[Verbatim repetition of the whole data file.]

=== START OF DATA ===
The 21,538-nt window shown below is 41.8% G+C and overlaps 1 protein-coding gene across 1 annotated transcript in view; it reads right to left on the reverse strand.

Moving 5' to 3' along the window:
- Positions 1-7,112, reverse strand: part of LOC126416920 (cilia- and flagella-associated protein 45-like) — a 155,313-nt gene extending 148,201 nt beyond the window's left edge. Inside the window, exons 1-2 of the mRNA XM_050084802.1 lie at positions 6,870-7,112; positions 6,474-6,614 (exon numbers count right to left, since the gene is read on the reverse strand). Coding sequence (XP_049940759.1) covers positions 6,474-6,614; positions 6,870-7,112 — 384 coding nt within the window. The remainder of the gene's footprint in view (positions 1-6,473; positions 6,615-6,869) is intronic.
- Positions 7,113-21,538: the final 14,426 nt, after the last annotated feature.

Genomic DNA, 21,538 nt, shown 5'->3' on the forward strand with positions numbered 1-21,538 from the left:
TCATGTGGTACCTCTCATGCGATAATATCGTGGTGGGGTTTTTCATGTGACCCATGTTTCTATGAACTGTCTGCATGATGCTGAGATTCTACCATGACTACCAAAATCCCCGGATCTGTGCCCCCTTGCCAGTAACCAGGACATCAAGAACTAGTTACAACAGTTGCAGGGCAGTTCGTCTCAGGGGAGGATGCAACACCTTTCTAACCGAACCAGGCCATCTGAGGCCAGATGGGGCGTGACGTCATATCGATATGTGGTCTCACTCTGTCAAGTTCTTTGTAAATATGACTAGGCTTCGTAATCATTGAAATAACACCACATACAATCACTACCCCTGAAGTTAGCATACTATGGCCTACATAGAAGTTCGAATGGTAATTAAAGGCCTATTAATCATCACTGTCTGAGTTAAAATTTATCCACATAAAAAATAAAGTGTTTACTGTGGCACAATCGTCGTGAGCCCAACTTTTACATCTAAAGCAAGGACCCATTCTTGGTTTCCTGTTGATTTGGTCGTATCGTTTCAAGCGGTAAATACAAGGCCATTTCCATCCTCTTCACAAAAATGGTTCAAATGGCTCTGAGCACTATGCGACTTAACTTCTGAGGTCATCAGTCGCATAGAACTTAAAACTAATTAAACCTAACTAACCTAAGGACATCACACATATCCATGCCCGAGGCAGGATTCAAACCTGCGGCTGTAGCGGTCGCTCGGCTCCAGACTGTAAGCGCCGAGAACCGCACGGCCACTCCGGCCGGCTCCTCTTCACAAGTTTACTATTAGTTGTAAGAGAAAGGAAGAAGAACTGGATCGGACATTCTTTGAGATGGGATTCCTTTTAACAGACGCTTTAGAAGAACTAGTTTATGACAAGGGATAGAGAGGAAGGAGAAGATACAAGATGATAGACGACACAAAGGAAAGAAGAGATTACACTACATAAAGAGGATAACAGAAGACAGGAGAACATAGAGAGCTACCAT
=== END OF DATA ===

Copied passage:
The 21,538-nt window shown below is 41.8% G+C and overlaps 1 protein-coding gene across 1 annotated transcript in view; it reads right to left on the reverse strand.

Moving 5' to 3' along the window:
- Positions 1-7,112, reverse strand: part of LOC126416920 (cilia- and flagella-associated protein 45-like) — a 155,313-nt gene extending 148,201 nt beyond the window's left edge. Inside the window, exons 1-2 of the mRNA XM_050084802.1 lie at positions 6,870-7,112; positions 6,474-6,614 (exon numbers count right to left, since the gene is read on the reverse strand). Coding sequence (XP_049940759.1) covers positions 6,474-6,614; positions 6,870-7,112 — 384 coding nt within the window. The remainder of the gene's footprint in view (positions 1-6,473; positions 6,615-6,869) is intronic.
- Positions 7,113-21,538: the final 14,426 nt, after the last annotated feature.

Genomic DNA, 21,538 nt, shown 5'->3' on the forward strand with positions numbered 1-21,538 from the left:
TCATGTGGTACCTCTCATGCGATAATATCGTGGTGGGGTTTTTCATGTGACCCATGTTTCTATGAACTGTCTGCATGATGCTGAGATTCTACCATGACTACCAAAATCCCCGGATCTGTGCCCCCTTGCCAGTAACCAGGACATCAAGAACTAGTTACAACAGTTGCAGGGCAGTTCGTCTCAGGGGAGGATGCAACACCTTTCTAACCGAACCAGGCCATCTGAGGCCAGATGGGGCGTGACGTCATATCGATATGTGGTCTCACTCTGTCAAGTTCTTTGTAAATATGACTAGGCTTCGTAATCATTGAAATAACACCACATACAATCACTACCCCTGAAGTTAGCATACTATGGCCTACATAGAAGTTCGAATGGTAATTAAAGGCCTATTAATCATCACTGTCTGAGTTAAAATTTATCCACATAAAAAATAAAGTGTTTACTGTGGCACAATCGTCGTGAGCCCAACTTTTACATCTAAAGCAAGGACCCATTCTTGGTTTCCTGTTGATTTGGTCGTATCGTTTCAAGCGGTAAATACAAGGCCATTTCCATCCTCTTCACAAAAATGGTTCAAATGGCTCTGAGCACTATGCGACTTAACTTCTGAGGTCATCAGTCGCATAGAACTTAAAACTAATTAAACCTAACTAACCTAAGGACATCACACATATCCATGCCCGAGGCAGGATTCAAACCTGCGGCTGTAGCGGTCGCTCGGCTCCAGACTGTAAGCGCCGAGAACCGCACGGCCACTCCGGCCGGCTCCTCTTCACAAGTTTACTATTAGTTGTAAGAGAAAGGAAGAAGAACTGGATCGGACATTCTTTGAGATGGGATTCCTTTTAACAGACGCTTTAGAAGAACTAGTTTATGACAAGGGATAGAGAGGAAGGAGAAGATACAAGATGATAGACGACACAAAGGAAAGAAGAGATTACACTACATAAAGAGGATAACAGAAGACAGGAGAACATAGAGAGCTACCAT